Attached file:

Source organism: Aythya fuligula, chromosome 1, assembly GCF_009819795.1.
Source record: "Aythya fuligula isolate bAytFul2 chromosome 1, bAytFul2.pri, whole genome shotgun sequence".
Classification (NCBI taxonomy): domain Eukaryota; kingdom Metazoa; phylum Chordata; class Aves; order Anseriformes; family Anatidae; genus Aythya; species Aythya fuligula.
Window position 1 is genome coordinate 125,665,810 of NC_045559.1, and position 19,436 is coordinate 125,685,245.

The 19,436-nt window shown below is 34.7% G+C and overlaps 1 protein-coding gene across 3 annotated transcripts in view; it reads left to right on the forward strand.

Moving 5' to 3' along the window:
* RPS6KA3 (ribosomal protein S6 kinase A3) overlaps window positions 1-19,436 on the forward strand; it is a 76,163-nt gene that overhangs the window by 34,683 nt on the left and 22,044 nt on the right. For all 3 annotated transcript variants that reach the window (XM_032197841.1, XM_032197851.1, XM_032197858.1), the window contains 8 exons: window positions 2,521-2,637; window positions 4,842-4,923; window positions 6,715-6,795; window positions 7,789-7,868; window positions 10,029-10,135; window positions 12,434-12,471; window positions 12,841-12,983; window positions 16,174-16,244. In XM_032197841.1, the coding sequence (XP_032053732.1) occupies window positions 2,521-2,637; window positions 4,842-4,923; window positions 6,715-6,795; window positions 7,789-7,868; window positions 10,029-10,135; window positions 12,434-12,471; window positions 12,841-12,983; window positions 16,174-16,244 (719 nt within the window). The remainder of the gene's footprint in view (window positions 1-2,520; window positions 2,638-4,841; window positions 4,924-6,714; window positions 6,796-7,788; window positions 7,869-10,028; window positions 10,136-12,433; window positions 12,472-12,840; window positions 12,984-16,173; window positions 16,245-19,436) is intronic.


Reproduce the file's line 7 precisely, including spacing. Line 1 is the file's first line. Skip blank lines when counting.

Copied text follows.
* RPS6KA3 (ribosomal protein S6 kinase A3) overlaps window positions 1-19,436 on the forward strand; it is a 76,163-nt gene that overhangs the window by 34,683 nt on the left and 22,044 nt on the right. For all 3 annotated transcript variants that reach the window (XM_032197841.1, XM_032197851.1, XM_032197858.1), the window contains 8 exons: window positions 2,521-2,637; window positions 4,842-4,923; window positions 6,715-6,795; window positions 7,789-7,868; window positions 10,029-10,135; window positions 12,434-12,471; window positions 12,841-12,983; window positions 16,174-16,244. In XM_032197841.1, the coding sequence (XP_032053732.1) occupies window positions 2,521-2,637; window positions 4,842-4,923; window positions 6,715-6,795; window positions 7,789-7,868; window positions 10,029-10,135; window positions 12,434-12,471; window positions 12,841-12,983; window positions 16,174-16,244 (719 nt within the window). The remainder of the gene's footprint in view (window positions 1-2,520; window positions 2,638-4,841; window positions 4,924-6,714; window positions 6,796-7,788; window positions 7,869-10,028; window positions 10,136-12,433; window positions 12,472-12,840; window positions 12,984-16,173; window positions 16,245-19,436) is intronic.